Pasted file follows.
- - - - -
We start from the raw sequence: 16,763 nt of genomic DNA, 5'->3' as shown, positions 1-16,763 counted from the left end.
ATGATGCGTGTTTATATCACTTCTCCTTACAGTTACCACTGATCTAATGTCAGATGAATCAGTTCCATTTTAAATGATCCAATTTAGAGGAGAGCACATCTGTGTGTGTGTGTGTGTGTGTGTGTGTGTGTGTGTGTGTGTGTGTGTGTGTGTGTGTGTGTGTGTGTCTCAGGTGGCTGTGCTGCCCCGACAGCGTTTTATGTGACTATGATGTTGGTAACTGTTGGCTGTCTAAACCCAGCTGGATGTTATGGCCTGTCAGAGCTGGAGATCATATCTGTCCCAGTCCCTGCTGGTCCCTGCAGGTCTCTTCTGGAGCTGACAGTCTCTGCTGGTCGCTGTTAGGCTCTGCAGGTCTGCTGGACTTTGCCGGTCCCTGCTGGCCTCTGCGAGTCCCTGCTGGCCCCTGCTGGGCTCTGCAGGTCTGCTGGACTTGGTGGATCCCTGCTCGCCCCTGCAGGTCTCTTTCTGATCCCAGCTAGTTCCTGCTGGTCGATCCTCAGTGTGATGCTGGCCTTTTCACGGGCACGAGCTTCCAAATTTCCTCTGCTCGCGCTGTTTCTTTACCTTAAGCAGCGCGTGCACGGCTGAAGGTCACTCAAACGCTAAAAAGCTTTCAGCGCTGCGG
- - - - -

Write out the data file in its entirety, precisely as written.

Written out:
We start from the raw sequence: 16,763 nt of genomic DNA, 5'->3' as shown, positions 1-16,763 counted from the left end.
ATGATGCGTGTTTATATCACTTCTCCTTACAGTTACCACTGATCTAATGTCAGATGAATCAGTTCCATTTTAAATGATCCAATTTAGAGGAGAGCACATCTGTGTGTGTGTGTGTGTGTGTGTGTGTGTGTGTGTGTGTGTGTGTGTGTGTGTGTGTGTGTGTGTGTCTCAGGTGGCTGTGCTGCCCCGACAGCGTTTTATGTGACTATGATGTTGGTAACTGTTGGCTGTCTAAACCCAGCTGGATGTTATGGCCTGTCAGAGCTGGAGATCATATCTGTCCCAGTCCCTGCTGGTCCCTGCAGGTCTCTTCTGGAGCTGACAGTCTCTGCTGGTCGCTGTTAGGCTCTGCAGGTCTGCTGGACTTTGCCGGTCCCTGCTGGCCTCTGCGAGTCCCTGCTGGCCCCTGCTGGGCTCTGCAGGTCTGCTGGACTTGGTGGATCCCTGCTCGCCCCTGCAGGTCTCTTTCTGATCCCAGCTAGTTCCTGCTGGTCGATCCTCAGTGTGATGCTGGCCTTTTCACGGGCACGAGCTTCCAAATTTCCTCTGCTCGCGCTGTTTCTTTACCTTAAGCAGCGCGTGCACGGCTGAAGGTCACTCAAACGCTAAAAAGCTTTCAGCGCTGCGG